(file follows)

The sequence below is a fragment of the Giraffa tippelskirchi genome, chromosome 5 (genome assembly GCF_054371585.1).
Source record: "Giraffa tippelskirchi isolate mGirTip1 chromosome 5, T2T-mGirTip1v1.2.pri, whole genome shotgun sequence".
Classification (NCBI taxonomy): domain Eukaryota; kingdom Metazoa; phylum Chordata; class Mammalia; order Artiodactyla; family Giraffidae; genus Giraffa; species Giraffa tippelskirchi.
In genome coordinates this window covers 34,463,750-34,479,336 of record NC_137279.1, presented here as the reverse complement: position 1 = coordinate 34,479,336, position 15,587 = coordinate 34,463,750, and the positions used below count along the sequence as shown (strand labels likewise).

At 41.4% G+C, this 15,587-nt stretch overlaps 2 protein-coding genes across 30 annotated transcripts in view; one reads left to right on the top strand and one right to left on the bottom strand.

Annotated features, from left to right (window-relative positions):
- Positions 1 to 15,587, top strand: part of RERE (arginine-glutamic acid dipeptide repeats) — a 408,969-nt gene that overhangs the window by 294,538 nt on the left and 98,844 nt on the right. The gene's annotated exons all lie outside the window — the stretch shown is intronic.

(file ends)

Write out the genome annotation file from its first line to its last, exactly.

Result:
The sequence below is a fragment of the Giraffa tippelskirchi genome, chromosome 5 (genome assembly GCF_054371585.1).
Source record: "Giraffa tippelskirchi isolate mGirTip1 chromosome 5, T2T-mGirTip1v1.2.pri, whole genome shotgun sequence".
Classification (NCBI taxonomy): domain Eukaryota; kingdom Metazoa; phylum Chordata; class Mammalia; order Artiodactyla; family Giraffidae; genus Giraffa; species Giraffa tippelskirchi.
In genome coordinates this window covers 34,463,750-34,479,336 of record NC_137279.1, presented here as the reverse complement: position 1 = coordinate 34,479,336, position 15,587 = coordinate 34,463,750, and the positions used below count along the sequence as shown (strand labels likewise).

At 41.4% G+C, this 15,587-nt stretch overlaps 2 protein-coding genes across 30 annotated transcripts in view; one reads left to right on the top strand and one right to left on the bottom strand.

Annotated features, from left to right (window-relative positions):
- Positions 1 to 15,587, top strand: part of RERE (arginine-glutamic acid dipeptide repeats) — a 408,969-nt gene that overhangs the window by 294,538 nt on the left and 98,844 nt on the right. The gene's annotated exons all lie outside the window — the stretch shown is intronic.